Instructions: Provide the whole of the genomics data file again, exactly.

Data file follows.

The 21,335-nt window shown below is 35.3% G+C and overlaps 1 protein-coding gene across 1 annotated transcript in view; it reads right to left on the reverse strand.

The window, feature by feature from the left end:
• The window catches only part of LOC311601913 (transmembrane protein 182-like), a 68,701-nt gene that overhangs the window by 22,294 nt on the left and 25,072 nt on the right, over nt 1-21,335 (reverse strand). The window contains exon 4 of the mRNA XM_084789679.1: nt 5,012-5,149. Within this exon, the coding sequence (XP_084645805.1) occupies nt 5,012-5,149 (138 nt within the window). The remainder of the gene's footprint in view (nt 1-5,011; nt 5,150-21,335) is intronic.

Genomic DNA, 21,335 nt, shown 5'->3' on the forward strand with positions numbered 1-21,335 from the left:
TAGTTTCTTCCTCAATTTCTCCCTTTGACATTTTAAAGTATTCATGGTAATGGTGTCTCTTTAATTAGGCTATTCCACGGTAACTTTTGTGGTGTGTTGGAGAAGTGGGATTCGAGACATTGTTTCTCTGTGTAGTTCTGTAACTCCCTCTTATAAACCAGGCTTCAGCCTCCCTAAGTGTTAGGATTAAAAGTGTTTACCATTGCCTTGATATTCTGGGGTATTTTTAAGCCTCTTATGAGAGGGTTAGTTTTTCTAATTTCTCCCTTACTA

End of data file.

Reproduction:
The 21,335-nt window shown below is 35.3% G+C and overlaps 1 protein-coding gene across 1 annotated transcript in view; it reads right to left on the reverse strand.

The window, feature by feature from the left end:
• The window catches only part of LOC311601913 (transmembrane protein 182-like), a 68,701-nt gene that overhangs the window by 22,294 nt on the left and 25,072 nt on the right, over nt 1-21,335 (reverse strand). The window contains exon 4 of the mRNA XM_084789679.1: nt 5,012-5,149. Within this exon, the coding sequence (XP_084645805.1) occupies nt 5,012-5,149 (138 nt within the window). The remainder of the gene's footprint in view (nt 1-5,011; nt 5,150-21,335) is intronic.

Genomic DNA, 21,335 nt, shown 5'->3' on the forward strand with positions numbered 1-21,335 from the left:
TAGTTTCTTCCTCAATTTCTCCCTTTGACATTTTAAAGTATTCATGGTAATGGTGTCTCTTTAATTAGGCTATTCCACGGTAACTTTTGTGGTGTGTTGGAGAAGTGGGATTCGAGACATTGTTTCTCTGTGTAGTTCTGTAACTCCCTCTTATAAACCAGGCTTCAGCCTCCCTAAGTGTTAGGATTAAAAGTGTTTACCATTGCCTTGATATTCTGGGGTATTTTTAAGCCTCTTATGAGAGGGTTAGTTTTTCTAATTTCTCCCTTACTA